The creamy green fruit is best kept at room temperature if it’s hard, or if it’s ripe and you plan on using it right away. That said, finicky avocados that quickly go from underripe to overripe can go in the fridge to last longer.

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NectarinesPhoto: Shutterstock

Stone fruits

Peaches, plums, nectarines and apricots are all best kept at room temperature so they can ripen to perfection.

Find out which fruits and vegetables you should never peel.

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Extra virgin olive oil being pouredPhoto: Shutterstock

Olive oil

This cooking oil should go in a cool, dark place. Keeping it in the fridge can create a harder, more butter-like consistency.

These are the healthiest cooking oils, according to food experts.

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CucumbersPhoto: Shutterstock

Cucumbers

Cucumbers should come out of the fridge. The common mistake of keeping them in the fridge leads to watery and pitted cukes.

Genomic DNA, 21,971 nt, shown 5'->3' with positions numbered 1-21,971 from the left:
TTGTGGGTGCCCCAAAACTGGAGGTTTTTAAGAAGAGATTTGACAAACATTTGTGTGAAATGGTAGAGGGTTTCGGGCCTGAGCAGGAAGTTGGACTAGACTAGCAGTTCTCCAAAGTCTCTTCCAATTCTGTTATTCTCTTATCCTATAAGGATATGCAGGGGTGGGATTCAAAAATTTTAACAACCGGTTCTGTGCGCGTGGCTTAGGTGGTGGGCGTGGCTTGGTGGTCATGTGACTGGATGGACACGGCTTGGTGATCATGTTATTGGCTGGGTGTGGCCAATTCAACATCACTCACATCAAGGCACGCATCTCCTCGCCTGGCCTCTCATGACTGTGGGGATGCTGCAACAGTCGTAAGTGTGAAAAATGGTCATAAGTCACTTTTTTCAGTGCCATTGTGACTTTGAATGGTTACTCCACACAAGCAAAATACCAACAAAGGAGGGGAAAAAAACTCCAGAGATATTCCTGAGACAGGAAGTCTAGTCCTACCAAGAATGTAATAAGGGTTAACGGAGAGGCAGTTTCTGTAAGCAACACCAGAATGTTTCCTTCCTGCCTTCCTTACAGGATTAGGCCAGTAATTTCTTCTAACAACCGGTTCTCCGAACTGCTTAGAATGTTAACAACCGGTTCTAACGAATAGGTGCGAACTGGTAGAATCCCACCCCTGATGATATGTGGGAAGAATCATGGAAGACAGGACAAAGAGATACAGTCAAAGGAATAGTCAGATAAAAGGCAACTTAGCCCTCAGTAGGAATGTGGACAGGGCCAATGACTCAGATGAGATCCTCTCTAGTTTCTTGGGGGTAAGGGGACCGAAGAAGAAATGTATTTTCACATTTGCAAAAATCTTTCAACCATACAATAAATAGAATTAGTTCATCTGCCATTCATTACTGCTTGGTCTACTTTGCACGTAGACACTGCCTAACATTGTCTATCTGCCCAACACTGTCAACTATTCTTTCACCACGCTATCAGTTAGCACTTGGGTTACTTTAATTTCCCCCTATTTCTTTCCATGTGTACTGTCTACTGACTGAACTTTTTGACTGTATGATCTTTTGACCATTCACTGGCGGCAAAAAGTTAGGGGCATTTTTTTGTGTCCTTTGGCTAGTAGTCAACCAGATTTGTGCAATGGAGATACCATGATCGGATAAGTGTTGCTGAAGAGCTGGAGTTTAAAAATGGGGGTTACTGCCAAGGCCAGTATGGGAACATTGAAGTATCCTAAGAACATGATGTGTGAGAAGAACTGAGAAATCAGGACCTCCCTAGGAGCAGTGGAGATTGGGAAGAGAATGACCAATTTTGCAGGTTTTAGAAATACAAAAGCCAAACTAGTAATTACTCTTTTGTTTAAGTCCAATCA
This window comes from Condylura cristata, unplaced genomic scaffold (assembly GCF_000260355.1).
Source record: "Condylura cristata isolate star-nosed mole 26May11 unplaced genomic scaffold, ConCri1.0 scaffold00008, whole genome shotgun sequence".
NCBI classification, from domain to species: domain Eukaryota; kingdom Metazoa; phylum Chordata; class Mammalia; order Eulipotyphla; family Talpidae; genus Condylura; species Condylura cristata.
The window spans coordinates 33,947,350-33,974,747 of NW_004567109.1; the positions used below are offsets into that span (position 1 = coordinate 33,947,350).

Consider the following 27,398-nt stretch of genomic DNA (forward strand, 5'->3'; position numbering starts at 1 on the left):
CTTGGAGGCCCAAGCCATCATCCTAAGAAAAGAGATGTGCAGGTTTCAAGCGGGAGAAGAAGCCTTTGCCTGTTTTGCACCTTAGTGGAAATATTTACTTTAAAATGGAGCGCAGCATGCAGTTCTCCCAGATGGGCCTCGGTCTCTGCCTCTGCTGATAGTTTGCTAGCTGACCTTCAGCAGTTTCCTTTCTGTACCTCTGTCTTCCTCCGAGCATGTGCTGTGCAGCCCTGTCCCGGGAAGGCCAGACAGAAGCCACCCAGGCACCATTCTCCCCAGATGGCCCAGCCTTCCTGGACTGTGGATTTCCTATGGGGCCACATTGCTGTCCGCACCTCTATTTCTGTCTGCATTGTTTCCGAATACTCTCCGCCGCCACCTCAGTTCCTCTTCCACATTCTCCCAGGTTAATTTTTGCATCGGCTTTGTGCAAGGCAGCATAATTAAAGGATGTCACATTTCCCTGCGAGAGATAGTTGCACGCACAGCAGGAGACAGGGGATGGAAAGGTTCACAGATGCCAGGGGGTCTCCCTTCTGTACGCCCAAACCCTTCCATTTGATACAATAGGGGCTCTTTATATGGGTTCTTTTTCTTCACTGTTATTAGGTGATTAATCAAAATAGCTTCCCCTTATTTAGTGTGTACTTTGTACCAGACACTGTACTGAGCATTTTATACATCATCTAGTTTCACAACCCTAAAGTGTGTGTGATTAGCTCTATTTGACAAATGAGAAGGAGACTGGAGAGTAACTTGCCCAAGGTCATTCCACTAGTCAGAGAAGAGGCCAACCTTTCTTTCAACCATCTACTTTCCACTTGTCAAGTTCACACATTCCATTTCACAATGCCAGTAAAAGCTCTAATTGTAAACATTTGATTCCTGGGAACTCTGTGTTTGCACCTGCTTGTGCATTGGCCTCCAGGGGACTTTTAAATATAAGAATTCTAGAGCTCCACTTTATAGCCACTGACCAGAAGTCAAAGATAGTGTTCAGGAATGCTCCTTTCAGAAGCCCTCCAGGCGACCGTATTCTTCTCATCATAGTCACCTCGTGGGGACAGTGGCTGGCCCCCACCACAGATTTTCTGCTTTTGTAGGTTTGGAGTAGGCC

Find out more kitchen mistakes that could be ruining your food.

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Red, green and yellow bell pepperPhoto: Shutterstock

Bell peppers

Mushy peppers are never tasty, so don’t put them in the fridge. Low temperatures cause the peppers to lose their crunch.

Find out if you’re storing wine the right way.

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Pickles in mason jarPhoto: Shutterstock

Pickles

It’s not a big dill (pun intended!) to keep your pickles out of the fridge. Since they’re already preserved in brine, they can remain in your pantry until you are ready to eat them.

Stocking up for the winter? Here are 30+ pantry essentials with a long shelf life.

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Dark chocolate chunksPhoto: Shutterstock

Chocolate

Keep chocolate at room temperature somewhere dark and dry for maximum flavour; this avoids a grain consistency from the fridge.

Learn the surprising ways you’re shortening the life of your refrigerator.

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Grilled eggplantPhoto: Shutterstock

Eggplant

If you’re eating eggplant a few days after purchase, it’s OK to keep it out on the counter. Storing it in the fridge could dull the flavour. Take note though that eggplant does have a short shelf life outside of the fridge, so be sure to eat it right away.

Find out more tricks to keep fruits and vegetables fresh longer.

Reader's Digest
Originally Published on Reader's Digest